United Cerebral Palsy of Los Angeles to Honor Micah Fowler of ABC’s “Speechless” With Their Trailblazer Award at the Art of Care Gala on Sunday, March 11

Woodland Hills, CA

On Sunday, March 11, United Cerebral Palsy of Los Angeles, Ventura and Santa Barbara Counties (UCPLA) will host its fourth annual Art of Care gala, which will recognize Speechless star Micah Fowler with the organization’s coveted Trailblazer Award. Given to individuals who use their influence to raise awareness about developmental disabilities, the Trailblazer Award has previously been presented to Zach Anner, a comedian and author who is a consultant for Speechless and has played a small role in an episode, musician Brandon Mendenhall, and Nike Innovator Tobie Hatfield and advocate Matthew Walzer.

Through his role as JJ DiMeo on the hit ABC series Speechless, Fowler, who has cerebral palsy, works to normalize the experience of disability and to help audiences see JJ as a full person, with potential and promise. Outside of work, Fowler works constantly to raise awareness and advocate on behalf of the 1 in 6 Americans who have developmental disabilities.

“I am so honored to have the opportunity to represent the disabled community and bring awareness and acceptance to all the incredible individuals who live with disabilities,” says Micah Fowler. “It means so much to receive this Trailblazer Award and it inspires me to continue advocating and being a voice for our community.”

UCPLA will present Fowler with the Trailblazer Award during its fourth annual Art of Care celebration, taking place at the newly redesigned Petersen Automotive Museum in March, which marks National Developmental Disabilities Awareness Month. The Art of Care gala attracts more than 300 guests from the worlds of entertainment, philanthropy, business and culture, who gather to support the work of UCPLA, which operates 40 program and service sites throughout four counties in Southern California, making it one of the largest providers of direct care services for individuals with developmental disabilities in the state.

“It is always a privilege when we are able to recognize inspiring individuals, like Micah Fowler, who challenge the public to recognize and embrace the valuable contributions made by people with developmental disabilities,” says Ronald S. Cohen, President and Chief Executive Officer of UCPLA. “Through his popularity and his advocacy, Micah is able to magnify the struggle of valuable community members, like the 1,000 individuals and families UCPLA serves each day, who are still fighting for their civil rights.”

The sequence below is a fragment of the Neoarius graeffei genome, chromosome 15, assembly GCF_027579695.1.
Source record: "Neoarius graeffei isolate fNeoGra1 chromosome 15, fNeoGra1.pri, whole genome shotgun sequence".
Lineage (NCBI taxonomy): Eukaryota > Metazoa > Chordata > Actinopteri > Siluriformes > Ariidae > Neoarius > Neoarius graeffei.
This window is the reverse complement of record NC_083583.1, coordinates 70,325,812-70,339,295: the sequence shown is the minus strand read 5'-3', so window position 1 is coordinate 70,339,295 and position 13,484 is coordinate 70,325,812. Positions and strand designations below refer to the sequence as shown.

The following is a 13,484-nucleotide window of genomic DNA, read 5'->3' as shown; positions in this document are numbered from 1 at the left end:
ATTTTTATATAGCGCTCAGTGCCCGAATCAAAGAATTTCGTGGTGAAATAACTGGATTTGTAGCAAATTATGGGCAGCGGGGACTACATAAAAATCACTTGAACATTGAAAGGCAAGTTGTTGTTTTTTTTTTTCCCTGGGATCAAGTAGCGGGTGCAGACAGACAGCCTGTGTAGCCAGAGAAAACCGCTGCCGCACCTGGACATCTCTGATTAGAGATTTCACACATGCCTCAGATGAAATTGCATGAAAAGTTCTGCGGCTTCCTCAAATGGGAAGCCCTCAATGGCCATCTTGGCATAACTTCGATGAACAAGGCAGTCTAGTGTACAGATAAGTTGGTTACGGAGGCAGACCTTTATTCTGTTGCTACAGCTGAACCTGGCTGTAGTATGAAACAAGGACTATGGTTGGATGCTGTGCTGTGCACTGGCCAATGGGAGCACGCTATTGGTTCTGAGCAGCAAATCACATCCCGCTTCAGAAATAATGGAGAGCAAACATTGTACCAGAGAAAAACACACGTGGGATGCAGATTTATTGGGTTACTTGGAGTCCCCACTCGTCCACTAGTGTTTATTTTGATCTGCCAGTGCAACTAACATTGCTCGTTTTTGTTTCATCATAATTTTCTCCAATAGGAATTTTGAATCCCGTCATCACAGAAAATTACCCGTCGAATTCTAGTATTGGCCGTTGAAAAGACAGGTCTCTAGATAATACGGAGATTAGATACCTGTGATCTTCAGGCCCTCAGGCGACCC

Corporate sponsors for the Art of Care include: The Shapiro Family Charitable Foundation, Looking Beyond Foundation, ABC Studios / 20th Century Fox Television, and City National Bank. On the event’s Honorary Dinner Committee are: Burt Bacharach, Melissa d’Arabian, Sugar Ray Leonard, William H. Macy, Simon Majumdar, Merle and Peter Mullin, Patty and Greg Penske, Aarti Sequeira, Shirley and Ralph Shapiro, Scott Silveri, Brady Smith and Tiffani Thiessen, and Carnie Wilson. More information on the Art of Care gala on March 11 at the Petersen Automotive Museum is available at WeAreHere4.ucpla.org/ArtOfCare18.

United Cerebral Palsy of Los Angeles, Ventura and Santa Barbara Counties (UCPLA) operates over 40 program sites throughout four counties in Southern California and has extended its mission to serve all people with developmental disabilities. Its programs include adult day activity centers, community living support services, group homes and independent living apartments. UCPLA provides services to over 1,000 adults with developmental disabilities and their families each day. For more information on UCPLA visit our website at: http://www.ucpla.org or Facebook page at facebook.com/ucpla.


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About the Author: Carrie Brunner

Carrie Brunner grew up in a small town in northern New Brunswick. She studied chemistry in college, graduated, and married her husband one month later. They were then blessed with two baby boys within the first four years of marriage. Having babies gave their family a desire to return to the old paths – to nourish their family with traditional, homegrown foods; rid their home of toxic chemicals and petroleum products; and give their boys a chance to know a simple, sustainable way of life. They are currently building a homestead from scratch on two little acres in central Texas. There’s a lot to be done to become somewhat self-sufficient, but they are debt-free and get to spend their days living this simple, good life together with their five young children. Carrie writes mostly on provincial stories.
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